Where is a man when you need one? Mine could be anywhere in the world, but I can pretty much guarantee if something's going to go wrong, it will go wrong when he's out of the country ... (This particular time he was in Cuba.) A week ago Sunday night I was in my bedroom watching TV and addressing Christmas cards when a racket shattered the relative quiet -- and it came from right above my head. Startled, I jumped up and tried to assess the what and the where as I speed dialed my daughter, because, as we all know, misery loves company. I had no idea what was going on, I just knew it was LOUD. It sounded like a whole family of something had moved into our attic space. With my daughter on the phone, I went outside, hoping against hope that whatever it was was on the roof, and not somewhere INSIDE my house. Alas, it was not to be. I declined my daughter's invitation to spend the night/week on her sofa, and listened in fear and trembling as this thing moved around upstairs above my head till after 3:00 a.m. At one point it sounded like it was dragging something across the floor up there. I kid you not.
I called Clark Exterminators first thing Monday morning. A young man -- who was my new favorite hero -- came within the hour, but alas yet again, he could open the access to the attic space, but he couldn't actually go in and do anything about what might be up there. It seems they have rules, and that, in my opinion, was the stupidest. What he could do was set a mega-mouse trap just inside the attic space, which he could reach while standing on the very top of my 6-foot ladder, without actually being in the space. Well fine. But let me tell you, A: this was no mouse, mega or otherwise! And B: out of 3,100 square feet of living space, the 16 x 20 inch opening in the ceiling that goes into the attic space happens to be right above the chair I sit in at my computer. So now not only was I afraid of whatever had moved in, I was terrified I'd hear a SNAP! while sitting here trying to write.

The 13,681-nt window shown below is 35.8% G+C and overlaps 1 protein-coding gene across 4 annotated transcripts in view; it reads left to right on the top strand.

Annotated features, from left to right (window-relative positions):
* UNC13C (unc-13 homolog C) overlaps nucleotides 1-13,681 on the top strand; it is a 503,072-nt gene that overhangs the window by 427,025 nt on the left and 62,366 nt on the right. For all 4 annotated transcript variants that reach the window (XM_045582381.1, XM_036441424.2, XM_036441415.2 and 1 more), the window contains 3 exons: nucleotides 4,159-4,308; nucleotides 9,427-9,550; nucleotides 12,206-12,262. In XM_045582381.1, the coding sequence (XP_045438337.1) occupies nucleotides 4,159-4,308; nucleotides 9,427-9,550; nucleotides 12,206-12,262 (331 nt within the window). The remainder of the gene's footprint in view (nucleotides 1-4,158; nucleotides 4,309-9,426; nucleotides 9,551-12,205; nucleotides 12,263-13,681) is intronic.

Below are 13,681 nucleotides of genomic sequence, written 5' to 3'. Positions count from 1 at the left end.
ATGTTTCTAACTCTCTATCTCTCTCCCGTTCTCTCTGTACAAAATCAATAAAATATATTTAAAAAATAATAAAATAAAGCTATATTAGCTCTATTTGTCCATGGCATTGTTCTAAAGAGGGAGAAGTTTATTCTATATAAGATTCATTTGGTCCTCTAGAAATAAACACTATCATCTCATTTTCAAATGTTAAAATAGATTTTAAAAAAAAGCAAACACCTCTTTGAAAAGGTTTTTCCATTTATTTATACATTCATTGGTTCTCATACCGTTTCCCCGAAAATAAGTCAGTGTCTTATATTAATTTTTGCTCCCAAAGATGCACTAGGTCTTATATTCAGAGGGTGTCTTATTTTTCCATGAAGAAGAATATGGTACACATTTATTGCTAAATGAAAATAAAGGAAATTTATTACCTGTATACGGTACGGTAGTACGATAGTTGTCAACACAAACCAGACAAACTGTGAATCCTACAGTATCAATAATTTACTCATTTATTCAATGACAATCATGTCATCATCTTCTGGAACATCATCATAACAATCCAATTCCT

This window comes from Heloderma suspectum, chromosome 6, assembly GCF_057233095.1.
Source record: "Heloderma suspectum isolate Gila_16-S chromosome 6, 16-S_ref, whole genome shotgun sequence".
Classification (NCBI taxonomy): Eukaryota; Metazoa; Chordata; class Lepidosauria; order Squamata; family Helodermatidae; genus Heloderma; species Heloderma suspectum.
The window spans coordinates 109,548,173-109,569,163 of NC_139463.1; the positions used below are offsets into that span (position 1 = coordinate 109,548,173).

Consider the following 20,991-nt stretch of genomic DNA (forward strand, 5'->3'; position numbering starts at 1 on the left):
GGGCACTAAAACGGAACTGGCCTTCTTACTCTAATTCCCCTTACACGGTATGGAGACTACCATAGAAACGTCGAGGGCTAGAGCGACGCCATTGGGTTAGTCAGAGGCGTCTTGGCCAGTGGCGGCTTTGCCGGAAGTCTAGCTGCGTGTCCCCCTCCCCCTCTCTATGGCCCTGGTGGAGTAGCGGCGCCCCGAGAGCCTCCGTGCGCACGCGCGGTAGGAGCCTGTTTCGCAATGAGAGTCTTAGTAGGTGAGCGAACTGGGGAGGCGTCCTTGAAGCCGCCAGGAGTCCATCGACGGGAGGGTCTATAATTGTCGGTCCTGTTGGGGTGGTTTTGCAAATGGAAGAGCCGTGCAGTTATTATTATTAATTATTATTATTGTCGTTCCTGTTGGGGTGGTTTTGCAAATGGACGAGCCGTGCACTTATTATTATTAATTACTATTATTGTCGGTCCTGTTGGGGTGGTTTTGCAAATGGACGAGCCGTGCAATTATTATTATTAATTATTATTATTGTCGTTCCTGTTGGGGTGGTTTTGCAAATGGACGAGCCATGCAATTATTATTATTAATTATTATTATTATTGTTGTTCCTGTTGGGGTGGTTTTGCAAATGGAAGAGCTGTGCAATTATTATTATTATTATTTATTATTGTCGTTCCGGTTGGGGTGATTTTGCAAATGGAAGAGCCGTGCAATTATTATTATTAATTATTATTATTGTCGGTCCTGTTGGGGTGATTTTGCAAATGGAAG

So this ... whatever it is ... had me on edge all week. I'd hear its nocturnal wanderings after the sun went down, and was jerked awake at 2:00 in the morning Wednesday, while it carried on above my head till after 4:00. Elizabeth Berg, bless her heart, kept me company.
Well, wouldn't you know there hasn't been a peep from the attic, lo, these many months? But in a few weeks Rick goes back to Cuba. I'm willing to bet something will go amiss.
There are things in my "other" attic that are nearly as difficult and troublesome to identify, and when it comes right down to it, who wants to?!? Like Katy said, the attic can be a wild place. But it truly is chock full of material for a writer willing to go there. It's probably true that fools rush in where angels fear to tread, but I pull on the rope that lets down those hidden stairs, climb up, and root around in that dark and creepy place every time I get ready to start a new novel. I've been somewhat surprised at the themes that have emerged in my writing over the past number of years, all issuing from what I've stored up there in the attic. For example, each of my novels -- published and unpublished -- have dealt with extreme loss of one type or another. And most explore that most complex of all relationships: mothers and daughters. I have a very close relationship with my daughters, and I had a close relationship with my mom, but it was definitely difficult at times. I'm sorry to say the problem was mostly with me -- because of things I had a hard time letting go of. I've said more than once that Mom is the first person I want to see when I get to Heaven; I have some apologies to make. A lot of apologies, in fact. I don't mean to make this my confessional; I'm just keepin' it real.
I'm getting ready to start a new novel, rubbing my hands together and eager to begin. I love discovering new characters and delving into their stories. I'm looking right now at the faces I've compiled on my Character sheet for this new work, and I can tell just by looking at them that my themes will hold true. At least this time around, the loss will be less intense, and to that I say, "Whew!" But I reiterate the profound conclusion Katy came to in her post on Monday: "If we want to write stories that mean something to people with attics of their own, we have to climb to that shadowy place in our heads full of strange noises and wild animals. If you're a storyteller, you must go there."
What about you? How willing are you to climb through that trap door, and if you do, what themes emerge for you?